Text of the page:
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First in line is OXM:
By adding the Plasmid powers to your spare hand, this transforms BioShock's modular attack system into Halo's dual-wielding juggling act. The ability to charge up Plasmids adds what is in effect a secondary fire for the special move - and as there's no charging overheat, you can keep a Plasmid powered up until somebody strays past your crosshair.
It's doubly handy as only two weapons can be carried at any one time. New Plasmids, Aero Dash and Geyser, grant you the ability to dash forward in straight lines, as well as deploy a jump pad to bridge gaps and boost up to high-reach points respectively (or smash into people and catapult them into low ceilings if you're the cunning sort). Even health bars carry the unmistakable whiff of the Chief: hide away from attack and your vital signs quickly improve.
And then we have CVG:
"A lot of people may be quietly concerned the Little Sister adoption works like an escort quest where you need to keep her alive; that she'll take a stray bullet and bite the dust and the player will try to eat the controller in rage. It's not. Escort missions suck." Contrary to reports about 2K Marin's secrecy pact, Creative Director Jordan Thomas isn't afraid to talk in detail about Bioshock 2's main game.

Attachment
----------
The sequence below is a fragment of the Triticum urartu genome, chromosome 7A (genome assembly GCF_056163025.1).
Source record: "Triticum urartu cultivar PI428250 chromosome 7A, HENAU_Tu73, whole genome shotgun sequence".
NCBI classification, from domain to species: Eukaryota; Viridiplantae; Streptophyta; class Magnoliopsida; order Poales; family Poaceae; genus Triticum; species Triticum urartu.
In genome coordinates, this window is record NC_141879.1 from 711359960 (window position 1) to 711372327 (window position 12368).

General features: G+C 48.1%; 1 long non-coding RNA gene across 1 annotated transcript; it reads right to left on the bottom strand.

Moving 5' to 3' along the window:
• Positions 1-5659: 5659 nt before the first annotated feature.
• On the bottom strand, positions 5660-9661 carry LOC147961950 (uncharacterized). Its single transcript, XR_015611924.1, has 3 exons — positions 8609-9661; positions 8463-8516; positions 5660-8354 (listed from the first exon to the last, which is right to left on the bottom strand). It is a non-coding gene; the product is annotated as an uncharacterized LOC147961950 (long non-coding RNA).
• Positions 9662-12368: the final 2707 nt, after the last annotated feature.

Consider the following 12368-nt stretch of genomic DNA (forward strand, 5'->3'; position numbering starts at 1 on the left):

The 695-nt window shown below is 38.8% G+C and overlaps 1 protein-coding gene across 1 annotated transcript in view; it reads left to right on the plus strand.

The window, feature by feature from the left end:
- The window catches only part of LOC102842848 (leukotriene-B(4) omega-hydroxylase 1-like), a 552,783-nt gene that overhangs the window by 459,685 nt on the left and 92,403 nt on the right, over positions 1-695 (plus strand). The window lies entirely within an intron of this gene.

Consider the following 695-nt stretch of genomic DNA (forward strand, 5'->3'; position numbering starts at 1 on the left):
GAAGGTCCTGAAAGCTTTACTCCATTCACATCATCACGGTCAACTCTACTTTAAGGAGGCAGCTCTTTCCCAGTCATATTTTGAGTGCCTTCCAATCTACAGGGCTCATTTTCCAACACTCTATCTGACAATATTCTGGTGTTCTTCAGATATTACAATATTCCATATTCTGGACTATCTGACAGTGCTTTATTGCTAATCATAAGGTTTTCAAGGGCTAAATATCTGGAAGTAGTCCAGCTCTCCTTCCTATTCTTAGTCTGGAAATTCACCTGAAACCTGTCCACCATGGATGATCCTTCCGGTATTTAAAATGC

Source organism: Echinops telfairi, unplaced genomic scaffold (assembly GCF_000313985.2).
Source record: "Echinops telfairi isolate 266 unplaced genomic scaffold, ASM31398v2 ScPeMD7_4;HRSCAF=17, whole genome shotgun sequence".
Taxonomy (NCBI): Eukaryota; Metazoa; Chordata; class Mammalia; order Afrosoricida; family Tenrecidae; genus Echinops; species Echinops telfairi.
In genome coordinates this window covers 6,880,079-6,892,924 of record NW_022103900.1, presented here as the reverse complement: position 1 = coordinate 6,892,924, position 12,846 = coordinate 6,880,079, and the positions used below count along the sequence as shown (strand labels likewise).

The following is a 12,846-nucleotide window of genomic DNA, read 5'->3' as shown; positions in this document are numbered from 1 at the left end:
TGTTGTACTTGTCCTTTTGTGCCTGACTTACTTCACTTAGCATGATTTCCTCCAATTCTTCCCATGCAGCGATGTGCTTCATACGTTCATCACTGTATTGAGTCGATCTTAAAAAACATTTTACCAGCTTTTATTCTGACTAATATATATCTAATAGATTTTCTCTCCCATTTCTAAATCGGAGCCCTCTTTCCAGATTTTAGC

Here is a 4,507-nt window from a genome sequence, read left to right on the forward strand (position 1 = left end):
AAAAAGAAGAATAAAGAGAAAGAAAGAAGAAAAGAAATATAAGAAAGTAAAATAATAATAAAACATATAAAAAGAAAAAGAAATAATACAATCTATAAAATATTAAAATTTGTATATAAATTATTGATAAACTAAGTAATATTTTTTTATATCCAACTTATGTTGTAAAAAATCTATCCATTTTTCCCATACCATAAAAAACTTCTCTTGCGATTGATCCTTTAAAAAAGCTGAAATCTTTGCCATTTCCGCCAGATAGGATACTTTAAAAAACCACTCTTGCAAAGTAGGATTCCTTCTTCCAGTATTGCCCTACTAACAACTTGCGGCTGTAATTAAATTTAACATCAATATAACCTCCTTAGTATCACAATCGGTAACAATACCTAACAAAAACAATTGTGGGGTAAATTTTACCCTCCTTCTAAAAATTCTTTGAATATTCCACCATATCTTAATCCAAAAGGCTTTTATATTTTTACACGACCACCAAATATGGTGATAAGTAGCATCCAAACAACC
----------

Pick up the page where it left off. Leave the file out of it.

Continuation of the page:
"It's much more like a dynamic siege that players can direct," he continues. "If you adopt the Little Sister she rides around on your shoulders, and if you let her out in the world she attracts Splicers because she's an Adam jackpot. However, just like when the player was a Splicer in Bioshock the Big Daddy needs to be taken out to grab the Little Sister, which is why Splicers will try to kill you. Splicers grabbing the Little Sister only perpetuate the encounter." Phew.